Experts attribute this to several factors, including the sense of belonging fostered by being part of the insurgent group, indoctrination into its extremist beliefs, the development of romantic attachments over time and the formation of family bonds, particularly when they have children together.

Additionally, acts of kindness and care such as being showering them with gifts by their captors, may contribute to these feelings.

"These people took the time to convince them that what they had known before was the wrong way," said Fatima Akilu, a psychologist who has worked with many freed captives taken in their formative years.

But the situation of the Chibok girls stands out because of the government's active support for them and their husbands staying together.

Governor Zulum believes this will encourage those still in Sambisa to come out of hiding.

The chair of the Association of Parents of the Missing Girls from Chibok says he finds himself torn between the grievances of the parents and the rights of the young women.

"The girls told me that they can't do without their husbands," Mr Nkeki said.

"Me, myself, I am a freedom fighter and I want them to be free from the Sambisa Forest regardless of the situation they find themselves when they come out, whether Muslim or married or not."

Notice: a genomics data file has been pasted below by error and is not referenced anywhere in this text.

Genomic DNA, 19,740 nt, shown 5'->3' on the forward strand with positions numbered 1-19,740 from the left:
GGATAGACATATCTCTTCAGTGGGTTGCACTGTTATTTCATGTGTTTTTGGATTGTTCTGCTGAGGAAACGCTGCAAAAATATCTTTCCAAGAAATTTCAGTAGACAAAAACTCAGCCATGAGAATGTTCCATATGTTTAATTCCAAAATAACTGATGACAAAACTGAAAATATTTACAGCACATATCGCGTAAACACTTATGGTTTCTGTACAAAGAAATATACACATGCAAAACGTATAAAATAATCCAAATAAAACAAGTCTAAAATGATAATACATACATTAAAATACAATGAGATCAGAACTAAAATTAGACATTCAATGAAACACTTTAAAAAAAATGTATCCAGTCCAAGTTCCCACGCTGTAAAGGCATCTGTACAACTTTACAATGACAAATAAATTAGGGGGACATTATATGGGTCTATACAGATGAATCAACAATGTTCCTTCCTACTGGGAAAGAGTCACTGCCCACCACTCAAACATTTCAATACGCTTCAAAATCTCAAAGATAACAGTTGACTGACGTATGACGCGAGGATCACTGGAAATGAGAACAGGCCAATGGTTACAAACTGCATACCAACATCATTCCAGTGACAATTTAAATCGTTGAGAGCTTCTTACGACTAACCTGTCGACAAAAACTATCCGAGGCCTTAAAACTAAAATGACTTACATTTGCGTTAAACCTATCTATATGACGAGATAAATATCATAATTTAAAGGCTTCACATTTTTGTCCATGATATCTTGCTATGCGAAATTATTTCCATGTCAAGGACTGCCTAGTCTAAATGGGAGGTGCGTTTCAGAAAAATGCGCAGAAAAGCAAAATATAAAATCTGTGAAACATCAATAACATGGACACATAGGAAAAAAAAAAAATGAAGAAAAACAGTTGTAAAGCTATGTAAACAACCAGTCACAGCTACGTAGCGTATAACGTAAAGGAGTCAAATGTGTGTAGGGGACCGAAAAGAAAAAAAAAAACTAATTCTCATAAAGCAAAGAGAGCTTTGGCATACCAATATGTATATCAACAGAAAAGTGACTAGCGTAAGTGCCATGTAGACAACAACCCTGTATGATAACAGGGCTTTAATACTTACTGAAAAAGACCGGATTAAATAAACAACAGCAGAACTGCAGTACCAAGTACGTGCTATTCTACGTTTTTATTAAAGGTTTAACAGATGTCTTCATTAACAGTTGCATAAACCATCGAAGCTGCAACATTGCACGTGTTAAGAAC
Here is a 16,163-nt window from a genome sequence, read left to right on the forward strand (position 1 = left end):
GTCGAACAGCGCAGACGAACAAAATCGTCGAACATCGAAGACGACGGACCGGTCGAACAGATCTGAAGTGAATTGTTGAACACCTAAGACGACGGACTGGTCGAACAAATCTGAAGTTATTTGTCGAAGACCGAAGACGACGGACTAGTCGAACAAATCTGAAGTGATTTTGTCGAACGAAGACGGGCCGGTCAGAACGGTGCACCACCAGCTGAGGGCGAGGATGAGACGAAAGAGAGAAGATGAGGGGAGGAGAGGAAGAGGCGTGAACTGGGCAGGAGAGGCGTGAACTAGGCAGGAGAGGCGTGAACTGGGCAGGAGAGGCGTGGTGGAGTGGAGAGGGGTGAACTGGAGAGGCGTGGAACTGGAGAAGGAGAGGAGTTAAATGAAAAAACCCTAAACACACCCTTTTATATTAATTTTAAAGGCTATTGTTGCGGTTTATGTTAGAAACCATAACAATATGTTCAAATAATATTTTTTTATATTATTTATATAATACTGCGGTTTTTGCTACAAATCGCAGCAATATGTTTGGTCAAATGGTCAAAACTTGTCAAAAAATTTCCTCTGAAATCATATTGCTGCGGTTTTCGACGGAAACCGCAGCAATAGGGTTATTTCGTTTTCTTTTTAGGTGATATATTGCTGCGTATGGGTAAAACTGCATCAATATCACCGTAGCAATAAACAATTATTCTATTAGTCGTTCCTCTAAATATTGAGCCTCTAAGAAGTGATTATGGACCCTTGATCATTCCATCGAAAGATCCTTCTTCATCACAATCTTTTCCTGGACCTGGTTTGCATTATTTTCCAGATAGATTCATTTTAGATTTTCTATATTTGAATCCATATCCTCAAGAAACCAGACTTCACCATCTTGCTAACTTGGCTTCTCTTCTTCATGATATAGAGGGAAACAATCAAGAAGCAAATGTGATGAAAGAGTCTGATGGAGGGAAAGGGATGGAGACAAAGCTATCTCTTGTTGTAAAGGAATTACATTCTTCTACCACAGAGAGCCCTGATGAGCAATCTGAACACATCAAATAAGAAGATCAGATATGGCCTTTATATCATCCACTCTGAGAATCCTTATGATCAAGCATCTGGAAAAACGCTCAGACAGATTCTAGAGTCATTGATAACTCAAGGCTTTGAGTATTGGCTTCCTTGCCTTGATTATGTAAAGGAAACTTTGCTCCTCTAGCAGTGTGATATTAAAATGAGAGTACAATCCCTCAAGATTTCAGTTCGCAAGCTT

He recounted being urgently summoned to the childhood home of Saratu Dauda, one of the recently rescued Chibok girls, last year during a heated argument between her and her parents regarding her decision to remain married to her former captor.

"They said: 'Come and hear what this girl is saying. You were calling for them to be released, yet look at how they are behaving'. I told them it was not her fault, that they have to be patient."

Aisha Muhammed-Oyebode from the Bring Back Our Girls activist group and head of the Murtala Muhammed Foundation, which supports both the parents and the freed girls, believes that issues like this might have been avoided if the government had been better prepared with comprehensive plans for the girls upon their release.

"Not having a structure around these kinds of situations is what is causing this kind of chaos," she said.

After the explosive family argument, Ms Dauda cut short her visit to Chibok and returned to Maiduguri. Her father is so upset that he has chosen to no longer participate in the parents' association or any events commemorating the anniversary of the abductions this year.

This includes the yearly gathering of parents of all the kidnapped schoolgirls, both free and missing, held at the school premises.

Ms Yama is also estranged from her family. Whenever they try to contact her, her husband answers her phone instead.

The 29-year-old has declined to respond to my questions about the situation, telling me that her relationship with her parents is no-one else's business and how happy she is that her kidnapping led to her finding the "true religion".

Her clearly distressed father said: "She doesn't want to have anything to do with us at all."

Adaobi Tricia Nwaubani is a freelance Nigerian journalist and novelist based in Abuja and London.